MOSCOW (Reuters) - European Commission President Jose Manuel Barroso warned Belarus on Saturday that continued harassment of the opposition ahead of President Alexander Lukashenko's bid for re-election would further damage relations.
Lukashenko, accused by the European Union and the United States of rigging elections and crushing all opposition, is heavily favoured to defeat three challengers in Sunday's poll.
He and security officials have accused liberal rivals of plotting a coup. On Friday, he vowed to wring the necks of any opponent intent on violating law and order.
"We are very concerned about some developments that we have seen recently, namely the lack of freedom, the harassment of leaders of the opposition and other very negative developments," Barroso told a reporters at a news conference.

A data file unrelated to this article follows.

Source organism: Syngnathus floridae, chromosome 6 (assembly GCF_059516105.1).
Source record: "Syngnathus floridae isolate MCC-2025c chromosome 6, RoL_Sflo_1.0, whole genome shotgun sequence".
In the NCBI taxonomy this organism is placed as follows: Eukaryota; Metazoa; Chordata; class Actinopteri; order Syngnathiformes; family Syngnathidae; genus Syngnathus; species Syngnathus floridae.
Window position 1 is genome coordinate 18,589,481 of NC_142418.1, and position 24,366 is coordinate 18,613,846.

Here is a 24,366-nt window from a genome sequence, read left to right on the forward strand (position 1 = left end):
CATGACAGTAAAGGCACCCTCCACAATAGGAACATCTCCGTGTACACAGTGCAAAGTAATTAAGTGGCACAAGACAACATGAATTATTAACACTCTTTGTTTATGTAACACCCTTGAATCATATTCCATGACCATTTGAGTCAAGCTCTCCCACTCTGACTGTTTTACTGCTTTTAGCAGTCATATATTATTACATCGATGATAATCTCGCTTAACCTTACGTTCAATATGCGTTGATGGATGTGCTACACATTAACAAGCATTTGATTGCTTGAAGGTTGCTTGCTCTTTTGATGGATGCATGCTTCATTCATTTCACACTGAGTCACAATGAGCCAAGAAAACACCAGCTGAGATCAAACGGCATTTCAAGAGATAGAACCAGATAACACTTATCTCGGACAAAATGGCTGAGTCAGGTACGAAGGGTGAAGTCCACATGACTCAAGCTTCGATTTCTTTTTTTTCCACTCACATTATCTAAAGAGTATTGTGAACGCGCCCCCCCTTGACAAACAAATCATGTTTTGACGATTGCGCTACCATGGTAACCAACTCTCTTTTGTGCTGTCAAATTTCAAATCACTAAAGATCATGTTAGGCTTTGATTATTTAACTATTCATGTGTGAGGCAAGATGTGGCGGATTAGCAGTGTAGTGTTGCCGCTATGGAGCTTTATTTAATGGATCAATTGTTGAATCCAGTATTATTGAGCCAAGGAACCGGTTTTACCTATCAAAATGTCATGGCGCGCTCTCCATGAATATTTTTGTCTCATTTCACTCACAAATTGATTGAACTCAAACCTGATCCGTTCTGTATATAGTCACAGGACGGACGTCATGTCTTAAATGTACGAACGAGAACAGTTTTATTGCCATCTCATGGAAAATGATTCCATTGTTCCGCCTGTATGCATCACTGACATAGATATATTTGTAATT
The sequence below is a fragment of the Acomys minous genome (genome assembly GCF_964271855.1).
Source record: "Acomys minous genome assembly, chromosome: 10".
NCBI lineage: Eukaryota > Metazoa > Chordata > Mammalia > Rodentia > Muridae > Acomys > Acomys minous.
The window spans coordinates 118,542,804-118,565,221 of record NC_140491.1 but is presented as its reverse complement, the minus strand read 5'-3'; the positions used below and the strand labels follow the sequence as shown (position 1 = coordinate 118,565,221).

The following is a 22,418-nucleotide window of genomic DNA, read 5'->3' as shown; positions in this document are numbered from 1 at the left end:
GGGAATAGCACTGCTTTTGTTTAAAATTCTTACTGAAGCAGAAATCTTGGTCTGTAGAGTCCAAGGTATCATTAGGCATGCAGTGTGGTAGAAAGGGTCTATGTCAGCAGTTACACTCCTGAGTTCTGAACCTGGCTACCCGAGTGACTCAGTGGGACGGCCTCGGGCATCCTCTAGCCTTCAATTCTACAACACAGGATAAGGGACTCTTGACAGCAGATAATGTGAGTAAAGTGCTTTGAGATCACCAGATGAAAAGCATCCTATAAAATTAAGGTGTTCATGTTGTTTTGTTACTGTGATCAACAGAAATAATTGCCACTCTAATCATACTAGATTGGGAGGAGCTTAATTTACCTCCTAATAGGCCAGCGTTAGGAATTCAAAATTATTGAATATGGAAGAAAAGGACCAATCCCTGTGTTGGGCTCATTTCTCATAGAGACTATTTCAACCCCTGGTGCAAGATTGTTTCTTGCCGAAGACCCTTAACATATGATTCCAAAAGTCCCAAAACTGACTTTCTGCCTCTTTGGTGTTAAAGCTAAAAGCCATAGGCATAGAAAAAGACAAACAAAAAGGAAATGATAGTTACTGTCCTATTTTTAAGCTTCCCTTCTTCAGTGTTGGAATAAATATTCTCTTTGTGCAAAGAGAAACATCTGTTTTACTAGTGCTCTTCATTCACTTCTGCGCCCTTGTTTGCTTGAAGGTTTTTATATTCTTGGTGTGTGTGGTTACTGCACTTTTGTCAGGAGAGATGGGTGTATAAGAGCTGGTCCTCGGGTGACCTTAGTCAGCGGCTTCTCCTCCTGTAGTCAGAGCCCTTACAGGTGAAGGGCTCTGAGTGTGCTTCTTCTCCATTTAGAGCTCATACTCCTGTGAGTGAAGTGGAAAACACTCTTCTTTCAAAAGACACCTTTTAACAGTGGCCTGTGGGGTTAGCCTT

"Of course those negative developments will have consequences on the level of the EU relations with the Belarus authorities."
The EU has said any violence against peaceful protesters would trigger a strong international reaction and the United States said it was worried by reports of a crackdown.
Lukashenko says he will tolerate no attempts to engineer upheaval like protests against election fraud that helped bring liberals to power in ex-Soviet Georgia and Ukraine. Opposition activists have been fined and sentenced to short jail terms on public order offences.
"We are very much looking forward to a democratic and free Belarus and we hope that the authorities do their best to ensure the respect of international standards in terms of elections," Barroso said.
"We hope that there will be no violence and we would like to appeal to all parties in Belarus to show restraint and refrain from any kind of violence."